by Patty B. Wight
MPBN news story
It’s being touted as an unprecedented solution to one of Maine’s most pressing problems: The House and Senate today passed a bipartisan bill aimed at cutting energy costs. The support comes in spite of an expected veto by Gov. Paul LePage, who is unhappy with two components of the bill. Patty Wight reports.
The energy bill is essentially a stew of 12 individual bills – including one by Gov. Paul LePage – that tweaks them to the palates of both Democrats and Republicans. The result, says, Democratic Rep. Sara Gideon, is an overall theme that will cut energy costs. “The best way to save on energy costs is to simply use less energy,” Gideon says.
Gideon, who serves on the Energy, Utilities, and Technology Committee, says the bill will generate $365 million in savings through electricity conservation. It provides extra funding for efficiency programs. It seeks to lower greenhouse gas emissions in a cap-and-trade program, and will apply funds generated from the change to lower home heating costs. It increases the infrastructure for natural gas and allows incentives for Mainers to switch.
Republican Rep. Ken Fredette says the bill is good for residents and businesses. “We will make Maine and New England competitive nationally, so we can not only bring business to Maine, but save those big industrial businesses who are already here and threatened by high energy costs,” he says. “That’s a big deal.”
The bill also amends the Public Utilities Commission’s charter to make minimizing the cost of energy a priority. That may not sound that surprising, but it’s the first time the charter has been amended in 100 years. Democratic Rep. Barry Hobbins says all of the changes under the bill will undo decades of energy cost inequity in Maine.
“Too often, we were told that Maine is just a small state in one corner of the country, and there’s nothing that we men and women in the Legislature can do to reverse that tide,” he says.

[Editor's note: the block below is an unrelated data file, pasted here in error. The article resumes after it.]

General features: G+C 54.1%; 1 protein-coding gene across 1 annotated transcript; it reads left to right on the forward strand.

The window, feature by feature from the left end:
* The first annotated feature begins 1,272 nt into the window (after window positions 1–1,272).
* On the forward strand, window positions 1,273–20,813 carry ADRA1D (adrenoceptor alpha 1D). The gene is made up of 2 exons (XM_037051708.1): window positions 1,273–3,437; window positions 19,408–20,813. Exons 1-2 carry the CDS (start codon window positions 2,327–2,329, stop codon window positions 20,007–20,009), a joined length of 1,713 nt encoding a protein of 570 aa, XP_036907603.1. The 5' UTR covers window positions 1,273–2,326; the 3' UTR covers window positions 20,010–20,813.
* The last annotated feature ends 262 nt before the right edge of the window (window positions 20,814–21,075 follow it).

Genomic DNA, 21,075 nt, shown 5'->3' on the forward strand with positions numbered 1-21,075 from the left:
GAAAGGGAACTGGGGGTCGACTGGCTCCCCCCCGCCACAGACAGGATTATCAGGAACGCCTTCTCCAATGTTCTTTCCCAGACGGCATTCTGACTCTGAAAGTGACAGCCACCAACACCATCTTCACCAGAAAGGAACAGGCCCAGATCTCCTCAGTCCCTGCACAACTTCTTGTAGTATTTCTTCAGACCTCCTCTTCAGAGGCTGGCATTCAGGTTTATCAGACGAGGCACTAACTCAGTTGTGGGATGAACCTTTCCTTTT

The bill passed by an overwhelming 131 to 7 in the House. Hours later it returned to the Senate, which had given the bill initial approval on Thursday.
But Gov. LePage opposes the bill, and two components he’s concerned with were the subject of debate Friday. One allows the PUC, instead of the Legislature, to determine what to charge ratepayers in their monthly electricity bills for efficiency programs. Patrick Woodcock is Gov. LePage’s energy director.
“Our principle is always going to be that fee increases should be controlled by elected officials,” he says. “That’s something that is non-negotiable.” Proponents of the energy bill counter that there are safeguards for the Legislature to intervene if necessary.
Another source of contention in the bill is the lack of a provision that would require the PUC to reconsider a contract for floating turbines. The PUC gave Norwegian company Statoil initial approval to install turbines off the Maine coast. It’s a 20-year contract supported by Maine taxpayers. Woodcock says LePage wants the PUC to consider awarding the contract to the University of Maine, which just launched a wind turbine prototype in May.
“In light of all the progress they’ve made, can we do a fair evaluation of the technologies? Let’s let them compete,” he says. “Let’s see which one makes the most sense for Maine’s offshore wind industry future.”
Proponents say the energy bill allows the PUC to consider a second round of applications, but Woodcock says it puts the University of Maine in second place. He says the energy bill should be a uniting force.
But it appears it already is. The Senate passed the bill for enactment 29 to 6. Woodcock says LePage still plans to veto. But if lawmakers don’t sway in their votes, there will be enough to override that veto.